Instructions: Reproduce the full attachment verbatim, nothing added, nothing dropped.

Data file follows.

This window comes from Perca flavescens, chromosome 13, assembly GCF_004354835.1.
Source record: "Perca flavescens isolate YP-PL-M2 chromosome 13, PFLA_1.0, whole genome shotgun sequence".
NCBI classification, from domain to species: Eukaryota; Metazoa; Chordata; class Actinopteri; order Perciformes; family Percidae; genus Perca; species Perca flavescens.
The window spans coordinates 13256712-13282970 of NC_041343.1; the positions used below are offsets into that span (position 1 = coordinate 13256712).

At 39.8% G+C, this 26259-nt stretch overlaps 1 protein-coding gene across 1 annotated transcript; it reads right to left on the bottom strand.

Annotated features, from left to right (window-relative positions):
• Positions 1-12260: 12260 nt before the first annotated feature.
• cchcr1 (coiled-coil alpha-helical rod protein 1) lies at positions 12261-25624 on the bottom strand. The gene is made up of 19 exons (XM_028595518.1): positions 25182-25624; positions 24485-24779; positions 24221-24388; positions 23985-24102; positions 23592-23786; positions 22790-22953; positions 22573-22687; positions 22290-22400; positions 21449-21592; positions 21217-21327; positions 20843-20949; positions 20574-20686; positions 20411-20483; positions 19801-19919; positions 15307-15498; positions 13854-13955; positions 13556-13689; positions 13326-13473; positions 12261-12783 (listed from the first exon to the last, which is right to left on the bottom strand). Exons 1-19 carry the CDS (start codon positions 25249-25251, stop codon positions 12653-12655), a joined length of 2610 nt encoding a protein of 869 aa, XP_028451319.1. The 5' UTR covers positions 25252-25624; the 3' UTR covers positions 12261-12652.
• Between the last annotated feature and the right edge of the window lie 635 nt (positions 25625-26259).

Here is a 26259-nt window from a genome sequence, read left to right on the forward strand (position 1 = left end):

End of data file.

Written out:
This window comes from Perca flavescens, chromosome 13, assembly GCF_004354835.1.
Source record: "Perca flavescens isolate YP-PL-M2 chromosome 13, PFLA_1.0, whole genome shotgun sequence".
NCBI classification, from domain to species: Eukaryota; Metazoa; Chordata; class Actinopteri; order Perciformes; family Percidae; genus Perca; species Perca flavescens.
The window spans coordinates 13256712-13282970 of NC_041343.1; the positions used below are offsets into that span (position 1 = coordinate 13256712).

At 39.8% G+C, this 26259-nt stretch overlaps 1 protein-coding gene across 1 annotated transcript; it reads right to left on the bottom strand.

Annotated features, from left to right (window-relative positions):
• Positions 1-12260: 12260 nt before the first annotated feature.
• cchcr1 (coiled-coil alpha-helical rod protein 1) lies at positions 12261-25624 on the bottom strand. The gene is made up of 19 exons (XM_028595518.1): positions 25182-25624; positions 24485-24779; positions 24221-24388; positions 23985-24102; positions 23592-23786; positions 22790-22953; positions 22573-22687; positions 22290-22400; positions 21449-21592; positions 21217-21327; positions 20843-20949; positions 20574-20686; positions 20411-20483; positions 19801-19919; positions 15307-15498; positions 13854-13955; positions 13556-13689; positions 13326-13473; positions 12261-12783 (listed from the first exon to the last, which is right to left on the bottom strand). Exons 1-19 carry the CDS (start codon positions 25249-25251, stop codon positions 12653-12655), a joined length of 2610 nt encoding a protein of 869 aa, XP_028451319.1. The 5' UTR covers positions 25252-25624; the 3' UTR covers positions 12261-12652.
• Between the last annotated feature and the right edge of the window lie 635 nt (positions 25625-26259).

Here is a 26259-nt window from a genome sequence, read left to right on the forward strand (position 1 = left end):